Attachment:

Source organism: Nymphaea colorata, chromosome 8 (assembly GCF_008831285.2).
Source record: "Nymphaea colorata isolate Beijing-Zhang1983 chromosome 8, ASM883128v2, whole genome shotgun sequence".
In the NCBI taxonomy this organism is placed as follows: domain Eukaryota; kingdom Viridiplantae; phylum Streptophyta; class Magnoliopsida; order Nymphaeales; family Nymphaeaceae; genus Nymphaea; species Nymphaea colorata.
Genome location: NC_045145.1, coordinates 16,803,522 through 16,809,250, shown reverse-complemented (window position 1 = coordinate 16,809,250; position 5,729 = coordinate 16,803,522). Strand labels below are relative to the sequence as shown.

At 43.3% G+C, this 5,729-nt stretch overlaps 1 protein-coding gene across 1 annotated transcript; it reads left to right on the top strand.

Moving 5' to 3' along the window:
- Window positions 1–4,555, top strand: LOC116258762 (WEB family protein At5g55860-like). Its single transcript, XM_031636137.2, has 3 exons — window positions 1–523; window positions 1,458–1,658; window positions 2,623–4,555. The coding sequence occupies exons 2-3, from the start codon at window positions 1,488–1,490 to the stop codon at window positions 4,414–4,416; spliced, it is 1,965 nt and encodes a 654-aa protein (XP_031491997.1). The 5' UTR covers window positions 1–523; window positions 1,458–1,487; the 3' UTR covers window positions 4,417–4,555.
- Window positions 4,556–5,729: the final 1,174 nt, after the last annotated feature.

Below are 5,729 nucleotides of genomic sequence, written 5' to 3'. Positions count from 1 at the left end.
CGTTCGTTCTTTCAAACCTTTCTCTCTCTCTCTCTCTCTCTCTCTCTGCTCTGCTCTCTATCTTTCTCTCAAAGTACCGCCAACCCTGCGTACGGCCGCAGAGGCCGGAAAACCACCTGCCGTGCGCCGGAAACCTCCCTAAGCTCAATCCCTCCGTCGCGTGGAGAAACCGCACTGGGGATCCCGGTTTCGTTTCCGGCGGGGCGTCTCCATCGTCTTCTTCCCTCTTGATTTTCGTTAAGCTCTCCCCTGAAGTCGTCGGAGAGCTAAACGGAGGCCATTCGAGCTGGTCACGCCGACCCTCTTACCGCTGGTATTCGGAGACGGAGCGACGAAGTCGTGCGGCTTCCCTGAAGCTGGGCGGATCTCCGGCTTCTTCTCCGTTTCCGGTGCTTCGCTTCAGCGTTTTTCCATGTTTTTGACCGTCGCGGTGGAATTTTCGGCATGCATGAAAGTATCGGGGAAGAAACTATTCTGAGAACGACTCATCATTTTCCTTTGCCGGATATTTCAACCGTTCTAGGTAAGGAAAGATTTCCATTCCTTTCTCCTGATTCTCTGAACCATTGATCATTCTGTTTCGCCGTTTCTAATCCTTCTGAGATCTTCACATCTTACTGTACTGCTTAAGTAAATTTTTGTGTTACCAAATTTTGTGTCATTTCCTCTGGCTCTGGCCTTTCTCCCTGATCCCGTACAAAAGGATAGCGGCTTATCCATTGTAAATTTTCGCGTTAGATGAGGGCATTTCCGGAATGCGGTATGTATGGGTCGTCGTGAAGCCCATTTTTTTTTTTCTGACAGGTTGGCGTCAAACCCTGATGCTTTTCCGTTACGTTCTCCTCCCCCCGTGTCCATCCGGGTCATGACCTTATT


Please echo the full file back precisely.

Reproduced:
Source organism: Nymphaea colorata, chromosome 8 (assembly GCF_008831285.2).
Source record: "Nymphaea colorata isolate Beijing-Zhang1983 chromosome 8, ASM883128v2, whole genome shotgun sequence".
In the NCBI taxonomy this organism is placed as follows: domain Eukaryota; kingdom Viridiplantae; phylum Streptophyta; class Magnoliopsida; order Nymphaeales; family Nymphaeaceae; genus Nymphaea; species Nymphaea colorata.
Genome location: NC_045145.1, coordinates 16,803,522 through 16,809,250, shown reverse-complemented (window position 1 = coordinate 16,809,250; position 5,729 = coordinate 16,803,522). Strand labels below are relative to the sequence as shown.

At 43.3% G+C, this 5,729-nt stretch overlaps 1 protein-coding gene across 1 annotated transcript; it reads left to right on the top strand.

Moving 5' to 3' along the window:
- Window positions 1–4,555, top strand: LOC116258762 (WEB family protein At5g55860-like). Its single transcript, XM_031636137.2, has 3 exons — window positions 1–523; window positions 1,458–1,658; window positions 2,623–4,555. The coding sequence occupies exons 2-3, from the start codon at window positions 1,488–1,490 to the stop codon at window positions 4,414–4,416; spliced, it is 1,965 nt and encodes a 654-aa protein (XP_031491997.1). The 5' UTR covers window positions 1–523; window positions 1,458–1,487; the 3' UTR covers window positions 4,417–4,555.
- Window positions 4,556–5,729: the final 1,174 nt, after the last annotated feature.

Below are 5,729 nucleotides of genomic sequence, written 5' to 3'. Positions count from 1 at the left end.
CGTTCGTTCTTTCAAACCTTTCTCTCTCTCTCTCTCTCTCTCTCTCTGCTCTGCTCTCTATCTTTCTCTCAAAGTACCGCCAACCCTGCGTACGGCCGCAGAGGCCGGAAAACCACCTGCCGTGCGCCGGAAACCTCCCTAAGCTCAATCCCTCCGTCGCGTGGAGAAACCGCACTGGGGATCCCGGTTTCGTTTCCGGCGGGGCGTCTCCATCGTCTTCTTCCCTCTTGATTTTCGTTAAGCTCTCCCCTGAAGTCGTCGGAGAGCTAAACGGAGGCCATTCGAGCTGGTCACGCCGACCCTCTTACCGCTGGTATTCGGAGACGGAGCGACGAAGTCGTGCGGCTTCCCTGAAGCTGGGCGGATCTCCGGCTTCTTCTCCGTTTCCGGTGCTTCGCTTCAGCGTTTTTCCATGTTTTTGACCGTCGCGGTGGAATTTTCGGCATGCATGAAAGTATCGGGGAAGAAACTATTCTGAGAACGACTCATCATTTTCCTTTGCCGGATATTTCAACCGTTCTAGGTAAGGAAAGATTTCCATTCCTTTCTCCTGATTCTCTGAACCATTGATCATTCTGTTTCGCCGTTTCTAATCCTTCTGAGATCTTCACATCTTACTGTACTGCTTAAGTAAATTTTTGTGTTACCAAATTTTGTGTCATTTCCTCTGGCTCTGGCCTTTCTCCCTGATCCCGTACAAAAGGATAGCGGCTTATCCATTGTAAATTTTCGCGTTAGATGAGGGCATTTCCGGAATGCGGTATGTATGGGTCGTCGTGAAGCCCATTTTTTTTTTTCTGACAGGTTGGCGTCAAACCCTGATGCTTTTCCGTTACGTTCTCCTCCCCCCGTGTCCATCCGGGTCATGACCTTATT